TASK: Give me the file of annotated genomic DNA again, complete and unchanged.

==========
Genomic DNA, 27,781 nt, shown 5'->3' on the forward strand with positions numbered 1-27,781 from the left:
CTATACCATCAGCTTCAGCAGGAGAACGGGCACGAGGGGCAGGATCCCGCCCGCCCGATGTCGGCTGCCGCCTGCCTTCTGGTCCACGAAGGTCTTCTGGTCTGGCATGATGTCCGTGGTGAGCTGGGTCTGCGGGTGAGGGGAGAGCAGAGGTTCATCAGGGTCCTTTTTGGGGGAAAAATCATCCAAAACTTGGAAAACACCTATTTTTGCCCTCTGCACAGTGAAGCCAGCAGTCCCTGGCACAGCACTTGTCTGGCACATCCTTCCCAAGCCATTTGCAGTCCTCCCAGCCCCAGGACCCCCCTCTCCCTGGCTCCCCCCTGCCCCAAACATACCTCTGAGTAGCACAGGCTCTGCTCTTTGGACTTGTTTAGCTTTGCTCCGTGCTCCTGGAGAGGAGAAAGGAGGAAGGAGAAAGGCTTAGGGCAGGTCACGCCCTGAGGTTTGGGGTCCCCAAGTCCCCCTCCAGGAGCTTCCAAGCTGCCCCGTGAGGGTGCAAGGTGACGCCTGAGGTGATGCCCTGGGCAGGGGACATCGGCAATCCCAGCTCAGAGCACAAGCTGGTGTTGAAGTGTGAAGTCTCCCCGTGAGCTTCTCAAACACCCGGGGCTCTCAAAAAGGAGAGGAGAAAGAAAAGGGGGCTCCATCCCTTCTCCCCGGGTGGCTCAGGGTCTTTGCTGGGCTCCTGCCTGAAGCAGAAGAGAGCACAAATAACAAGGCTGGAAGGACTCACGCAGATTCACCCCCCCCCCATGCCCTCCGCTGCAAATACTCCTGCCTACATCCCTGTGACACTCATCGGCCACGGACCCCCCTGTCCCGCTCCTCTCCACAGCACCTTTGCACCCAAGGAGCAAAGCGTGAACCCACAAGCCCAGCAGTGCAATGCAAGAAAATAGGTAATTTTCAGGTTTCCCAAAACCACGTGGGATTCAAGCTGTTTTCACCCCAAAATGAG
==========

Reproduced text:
Genomic DNA, 27,781 nt, shown 5'->3' on the forward strand with positions numbered 1-27,781 from the left:
CTATACCATCAGCTTCAGCAGGAGAACGGGCACGAGGGGCAGGATCCCGCCCGCCCGATGTCGGCTGCCGCCTGCCTTCTGGTCCACGAAGGTCTTCTGGTCTGGCATGATGTCCGTGGTGAGCTGGGTCTGCGGGTGAGGGGAGAGCAGAGGTTCATCAGGGTCCTTTTTGGGGGAAAAATCATCCAAAACTTGGAAAACACCTATTTTTGCCCTCTGCACAGTGAAGCCAGCAGTCCCTGGCACAGCACTTGTCTGGCACATCCTTCCCAAGCCATTTGCAGTCCTCCCAGCCCCAGGACCCCCCTCTCCCTGGCTCCCCCCTGCCCCAAACATACCTCTGAGTAGCACAGGCTCTGCTCTTTGGACTTGTTTAGCTTTGCTCCGTGCTCCTGGAGAGGAGAAAGGAGGAAGGAGAAAGGCTTAGGGCAGGTCACGCCCTGAGGTTTGGGGTCCCCAAGTCCCCCTCCAGGAGCTTCCAAGCTGCCCCGTGAGGGTGCAAGGTGACGCCTGAGGTGATGCCCTGGGCAGGGGACATCGGCAATCCCAGCTCAGAGCACAAGCTGGTGTTGAAGTGTGAAGTCTCCCCGTGAGCTTCTCAAACACCCGGGGCTCTCAAAAAGGAGAGGAGAAAGAAAAGGGGGCTCCATCCCTTCTCCCCGGGTGGCTCAGGGTCTTTGCTGGGCTCCTGCCTGAAGCAGAAGAGAGCACAAATAACAAGGCTGGAAGGACTCACGCAGATTCACCCCCCCCCCATGCCCTCCGCTGCAAATACTCCTGCCTACATCCCTGTGACACTCATCGGCCACGGACCCCCCTGTCCCGCTCCTCTCCACAGCACCTTTGCACCCAAGGAGCAAAGCGTGAACCCACAAGCCCAGCAGTGCAATGCAAGAAAATAGGTAATTTTCAGGTTTCCCAAAACCACGTGGGATTCAAGCTGTTTTCACCCCAAAATGAG